TheGrio's 100: Treena Livingston Arinzeh, getting the root of stem cell science
Dr. Treena Arinzeh, 39, thinks her aptitude in science and math may come from her father, who was a biochemist. She also thinks her desire to find ways to treat debilitating conditions stems from her father, who, when she was in high school, had a stroke and became paralyzed.
“Just having seen him in that condition…I felt that there must be a way, coming up with some new strategies, to try to help those that are significantly disabled to be able to function somewhat normally in life,” said Dr. Arinzeh.
In the world of adult stem cell therapy, scientists are trying to figure out how to use stem cells to treat conditions such as damaged bone or cartilage, and injuries to the spinal cord. Some advances are closer than others, such as repairing cartilage by using stem cells instead of using metal and plastic joint replacements, but there’s still a ways to go to find adult stem cell therapy’s full potential, according to Dr. William Hunter, chair of biomedical engineering at the New Jersey Institute of Technology.
“From my point of view we really don’t know that much right now, so we have an awful lot to find out,” said Dr. Hunter. “The main things is, how do you control whether [the stem cell] will turn into a cell that will generate bone or a cell that will generate cartilage?”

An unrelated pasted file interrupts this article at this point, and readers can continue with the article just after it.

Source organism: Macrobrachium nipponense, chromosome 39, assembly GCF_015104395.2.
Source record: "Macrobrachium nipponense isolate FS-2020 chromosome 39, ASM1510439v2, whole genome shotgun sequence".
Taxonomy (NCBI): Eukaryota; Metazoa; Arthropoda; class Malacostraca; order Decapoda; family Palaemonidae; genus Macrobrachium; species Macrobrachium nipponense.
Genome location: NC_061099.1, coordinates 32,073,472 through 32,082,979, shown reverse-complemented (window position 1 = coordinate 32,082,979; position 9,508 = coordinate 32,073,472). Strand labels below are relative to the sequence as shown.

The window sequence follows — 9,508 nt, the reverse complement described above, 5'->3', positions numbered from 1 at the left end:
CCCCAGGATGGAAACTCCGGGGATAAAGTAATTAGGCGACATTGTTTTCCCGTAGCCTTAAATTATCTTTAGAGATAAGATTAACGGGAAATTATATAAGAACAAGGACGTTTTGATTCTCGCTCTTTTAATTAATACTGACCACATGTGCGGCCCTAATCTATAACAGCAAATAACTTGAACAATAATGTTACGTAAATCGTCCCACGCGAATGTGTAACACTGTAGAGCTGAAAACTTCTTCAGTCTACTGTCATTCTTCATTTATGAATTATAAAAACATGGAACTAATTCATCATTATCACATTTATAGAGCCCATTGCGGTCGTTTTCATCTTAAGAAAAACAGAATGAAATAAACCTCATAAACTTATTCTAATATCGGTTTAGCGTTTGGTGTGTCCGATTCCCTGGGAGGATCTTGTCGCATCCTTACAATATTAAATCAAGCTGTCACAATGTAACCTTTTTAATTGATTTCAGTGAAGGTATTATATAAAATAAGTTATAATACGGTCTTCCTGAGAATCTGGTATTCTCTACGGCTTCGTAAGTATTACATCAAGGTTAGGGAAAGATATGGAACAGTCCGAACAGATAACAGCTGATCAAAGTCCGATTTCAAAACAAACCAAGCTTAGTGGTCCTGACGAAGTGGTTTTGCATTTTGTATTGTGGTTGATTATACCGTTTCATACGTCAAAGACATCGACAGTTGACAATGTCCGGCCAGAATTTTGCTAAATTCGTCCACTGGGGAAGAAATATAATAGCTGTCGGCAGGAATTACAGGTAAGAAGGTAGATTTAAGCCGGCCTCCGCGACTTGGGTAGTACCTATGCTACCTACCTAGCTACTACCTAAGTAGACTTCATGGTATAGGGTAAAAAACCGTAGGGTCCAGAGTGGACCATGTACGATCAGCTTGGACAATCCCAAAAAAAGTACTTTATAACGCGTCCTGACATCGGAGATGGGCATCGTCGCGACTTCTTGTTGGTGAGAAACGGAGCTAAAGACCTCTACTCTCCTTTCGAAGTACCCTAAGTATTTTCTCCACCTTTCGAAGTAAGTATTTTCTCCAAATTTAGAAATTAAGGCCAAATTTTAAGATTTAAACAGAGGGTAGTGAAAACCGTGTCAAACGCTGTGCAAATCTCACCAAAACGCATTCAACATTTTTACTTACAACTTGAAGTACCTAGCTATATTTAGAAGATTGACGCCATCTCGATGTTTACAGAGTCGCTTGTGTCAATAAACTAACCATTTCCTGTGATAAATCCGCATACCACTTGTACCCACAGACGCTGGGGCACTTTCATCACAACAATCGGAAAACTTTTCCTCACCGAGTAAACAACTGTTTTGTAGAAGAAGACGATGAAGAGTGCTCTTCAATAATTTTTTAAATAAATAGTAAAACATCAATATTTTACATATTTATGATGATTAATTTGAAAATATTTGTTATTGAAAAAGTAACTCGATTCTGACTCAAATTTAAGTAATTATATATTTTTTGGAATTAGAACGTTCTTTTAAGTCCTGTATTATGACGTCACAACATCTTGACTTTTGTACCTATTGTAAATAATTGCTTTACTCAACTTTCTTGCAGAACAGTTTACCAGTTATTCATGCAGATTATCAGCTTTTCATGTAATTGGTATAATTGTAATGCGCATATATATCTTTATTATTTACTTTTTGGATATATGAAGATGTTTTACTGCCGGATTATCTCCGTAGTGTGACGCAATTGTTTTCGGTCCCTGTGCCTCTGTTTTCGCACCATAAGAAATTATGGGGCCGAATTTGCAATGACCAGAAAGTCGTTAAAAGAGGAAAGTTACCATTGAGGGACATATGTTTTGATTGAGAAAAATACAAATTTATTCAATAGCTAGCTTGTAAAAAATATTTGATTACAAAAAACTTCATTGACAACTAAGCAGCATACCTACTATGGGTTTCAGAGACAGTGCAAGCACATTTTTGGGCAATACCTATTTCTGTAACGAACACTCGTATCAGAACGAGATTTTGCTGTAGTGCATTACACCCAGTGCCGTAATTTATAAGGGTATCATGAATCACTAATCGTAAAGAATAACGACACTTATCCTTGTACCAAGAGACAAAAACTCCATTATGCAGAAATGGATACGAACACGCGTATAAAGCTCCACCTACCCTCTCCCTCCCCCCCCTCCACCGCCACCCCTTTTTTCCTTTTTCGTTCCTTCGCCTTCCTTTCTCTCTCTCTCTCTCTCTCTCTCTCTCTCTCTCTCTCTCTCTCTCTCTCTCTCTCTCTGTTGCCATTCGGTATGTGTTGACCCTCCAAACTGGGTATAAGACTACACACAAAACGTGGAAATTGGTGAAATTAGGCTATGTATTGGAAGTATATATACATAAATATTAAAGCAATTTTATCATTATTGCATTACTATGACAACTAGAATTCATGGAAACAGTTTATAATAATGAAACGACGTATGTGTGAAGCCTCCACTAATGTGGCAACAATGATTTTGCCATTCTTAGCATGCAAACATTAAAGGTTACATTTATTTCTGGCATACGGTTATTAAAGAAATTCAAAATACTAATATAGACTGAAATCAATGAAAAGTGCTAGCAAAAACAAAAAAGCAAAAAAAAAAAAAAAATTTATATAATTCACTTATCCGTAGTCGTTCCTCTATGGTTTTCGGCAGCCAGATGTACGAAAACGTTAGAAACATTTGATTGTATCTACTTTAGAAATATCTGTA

Dr. Arinzeh’s discovery that adult stem cells can be transplanted from one person to another without rejection was a major advance in the fields. Her other significant contribution to stem cell research deals with Dr. Hunter’s main focus: how to get adult stem cells to develop into bone or cartilage cells.
Taking time out from working in the laboratory, Dr. Arinzeh is also doing her part to address another problem: the lack of minorities in the engineering field. Dr. Arinzeh talks with junior high and high school students to encourage them to consider careers in engineering.
“I think the younger people out there just need to identify with these senior scientists, and if they see that, ‘hey, she looks like me,’ or ‘he looks like me,’ then it becomes a little bit more acceptable, that maybe they can actually be that person in the future.”